American voters say they want to hear more about the issues and less about partisan politics. An unusually wide-open presidential race presents a unique opening for frank discussion and innovative solutions to pressing policy challenges. Opportunity 08 takes advantage of this political space to help presidential candidates, political observers, and the informed public focus on critical issues facing the nation. Opportunity 08 tackles a broad range of issues, organized under three categories: Our World, Our Society, and Our Prosperity. On the latter, for example, Brookings scholar Isabel Sawhill joins former Congressmen Bill Frenzel (R) and Charles Stenholm (D) and longtime budget counsel Bill Hoagland to provide a clear picture of the American budget deficit situation and what should be done about it. Sawhill also collaborates with Ron Haskins on a plan to provide greater support for education, work, and marriage. Hugh Price puts forth a strategy (and price tag) for boosting academic achievement among American schoolchildren. Brookings scholar Henry Aaron and Harvard professor Joseph Newhouse describe America's health care predicament and discuss options for expanding coverage and reducing costs. Mark McClellan, until recently the administrator of Medicare and Medicaid, takes another angle on the same subject, In the realm of international affairs, Jeffrey Bader and Richard Bush as well as former Bush administration official Michael Green discuss how best to deal with China. Jeremy Shapiro calls for a more analytic and threat-based approach to homeland security, arguing that many proposals are too ambitious and costly. On the Middle East, Martin Indyk and Tamara Cofman Wittes emphasize the need for a moderate coalition that will counter Iran's ambitions in the region, while also discussing political reform in Arab states and the Arab-Israeli peace process. Peter Rodman, until recently a Bush administration Pentagon official, also addresses the challenge posed by a radical Iran.These are just a few of the critical issues and renowned authors included in this timely book. Insightful, informed, and independent, Opportunity 08 truly is Brookings at its best.
"Anyone serious about improving adolescent health should read this book. It spans theoretical and developmental constructs, summaries of evidence-based interventions for adolescent risk behaviors, metrics, and policy recommendations." —S. Jean Emans, MD, chief, Division of Adolescent Medicine, and Robert Masland Jr., chair, Adolescent Medicine, Children's Hospital Boston, and professor of pediatrics, Harvard Medical School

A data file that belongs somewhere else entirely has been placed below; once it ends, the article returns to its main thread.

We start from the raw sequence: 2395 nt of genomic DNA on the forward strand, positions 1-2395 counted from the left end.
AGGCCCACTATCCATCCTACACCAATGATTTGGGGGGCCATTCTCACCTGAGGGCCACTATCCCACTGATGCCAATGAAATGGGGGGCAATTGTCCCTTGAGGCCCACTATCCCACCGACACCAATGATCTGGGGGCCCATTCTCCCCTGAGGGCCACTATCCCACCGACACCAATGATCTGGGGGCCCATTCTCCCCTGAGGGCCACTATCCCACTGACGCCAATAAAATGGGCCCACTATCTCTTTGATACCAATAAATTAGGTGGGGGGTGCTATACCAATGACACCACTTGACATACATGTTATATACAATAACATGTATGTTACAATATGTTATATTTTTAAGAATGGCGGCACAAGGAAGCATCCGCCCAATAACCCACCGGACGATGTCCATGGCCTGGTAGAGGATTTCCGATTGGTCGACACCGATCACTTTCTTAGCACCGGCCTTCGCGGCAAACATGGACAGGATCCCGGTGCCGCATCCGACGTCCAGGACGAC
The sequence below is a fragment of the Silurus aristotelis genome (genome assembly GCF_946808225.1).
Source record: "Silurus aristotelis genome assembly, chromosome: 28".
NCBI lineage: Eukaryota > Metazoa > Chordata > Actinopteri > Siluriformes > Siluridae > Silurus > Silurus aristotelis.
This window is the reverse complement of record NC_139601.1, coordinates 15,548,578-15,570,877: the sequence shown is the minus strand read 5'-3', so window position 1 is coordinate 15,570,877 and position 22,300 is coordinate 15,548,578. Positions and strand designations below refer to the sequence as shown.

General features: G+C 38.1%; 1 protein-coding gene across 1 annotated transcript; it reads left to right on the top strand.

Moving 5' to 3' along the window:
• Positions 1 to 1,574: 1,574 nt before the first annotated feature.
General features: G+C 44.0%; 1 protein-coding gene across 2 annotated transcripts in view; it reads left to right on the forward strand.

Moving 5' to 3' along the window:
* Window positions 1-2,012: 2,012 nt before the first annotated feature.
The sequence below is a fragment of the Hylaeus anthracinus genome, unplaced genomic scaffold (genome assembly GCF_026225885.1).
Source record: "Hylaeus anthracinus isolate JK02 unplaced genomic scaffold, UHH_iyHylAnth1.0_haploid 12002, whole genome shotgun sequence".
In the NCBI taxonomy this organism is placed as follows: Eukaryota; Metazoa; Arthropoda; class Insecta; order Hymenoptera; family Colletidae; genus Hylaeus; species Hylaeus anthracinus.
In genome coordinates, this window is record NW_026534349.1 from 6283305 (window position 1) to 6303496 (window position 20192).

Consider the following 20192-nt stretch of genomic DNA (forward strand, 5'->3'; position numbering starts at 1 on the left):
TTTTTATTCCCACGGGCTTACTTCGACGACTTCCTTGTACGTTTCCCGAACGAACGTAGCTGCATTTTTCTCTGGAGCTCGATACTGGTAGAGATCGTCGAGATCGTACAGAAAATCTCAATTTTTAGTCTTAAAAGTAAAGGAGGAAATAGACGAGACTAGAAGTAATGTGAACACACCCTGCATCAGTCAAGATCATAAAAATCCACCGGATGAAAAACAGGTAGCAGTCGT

"This is the one single text that students can use to study adolescent health. It includes contributions from many of the world's most accomplished researchers to provide learners with cutting edge information to make the study of adolescence understandable and applicable in practical settings." —Gary L. Hopkins, MD, DrPH, associate research professor and director, Center for Prevention Research, and director, Center for Media Impact Research, Andrews University
"This textbook presents an excellent balance in weighing the evidence from the risk and the resilience literature, incorporating research in racially and ethnically diverse populations." —Renée R. Jenkins, MD, FAAP, professor, Department of Pediatrics and Child Health, Howard University College of Medicine
"This is an engaging, thorough, and thought-provoking statement of our knowledge about adolescence. " —Wendy Baldwin, PhD, director, Poverty, Gender, and Youth Program, Population Council
The "swing voter" occupies a cherished place in American political lore. Candidates court swing voters, consultants target them, and pundits speculate constantly on which way they will lean. But nobody has adequately defined them as a group. What exactly is a swing voter? No one really seems to know.T "he Swing Voter in American Politics f"ills this conceptual gap. The book brings political scientists and pollsters together to answer four basic questions: What is a swing voter? How can analysts use survey data to identify swing voters? How do swing voters differ --if at all --from the rest of the electorate? And what role do swing voters play in determining the outcomes of contemporary elections? Drawing on a wide range of sources, including American National Election Studies Data, Gallup polls, Pew Center surveys, and the National Annenberg Election Survey, the contributors track swing voters across six decades and in national and local elections. The result is an unprecedented picture of this key political group, just in time for the 2008 campaigns.Contributors include James E. Campbell (University of Buffalo), April Clark (Pew Research Center for the People & the Press), Adam Clymer (Annenberg Public Policy Center, University of Pennsylvania), Michael Dimock (Pew Research Center for the People & the Press), Juliana Menasce Horowitz (Pew Research Center for the People & the Press), Jeffrey M. Jones (Gallup Organization), Daron R. Shaw (University of Texas?Austin), Jeffrey M. Stonecash (Syracuse University), Ken Winneg (Annenberg Public Policy Center, University of Pennsylvania).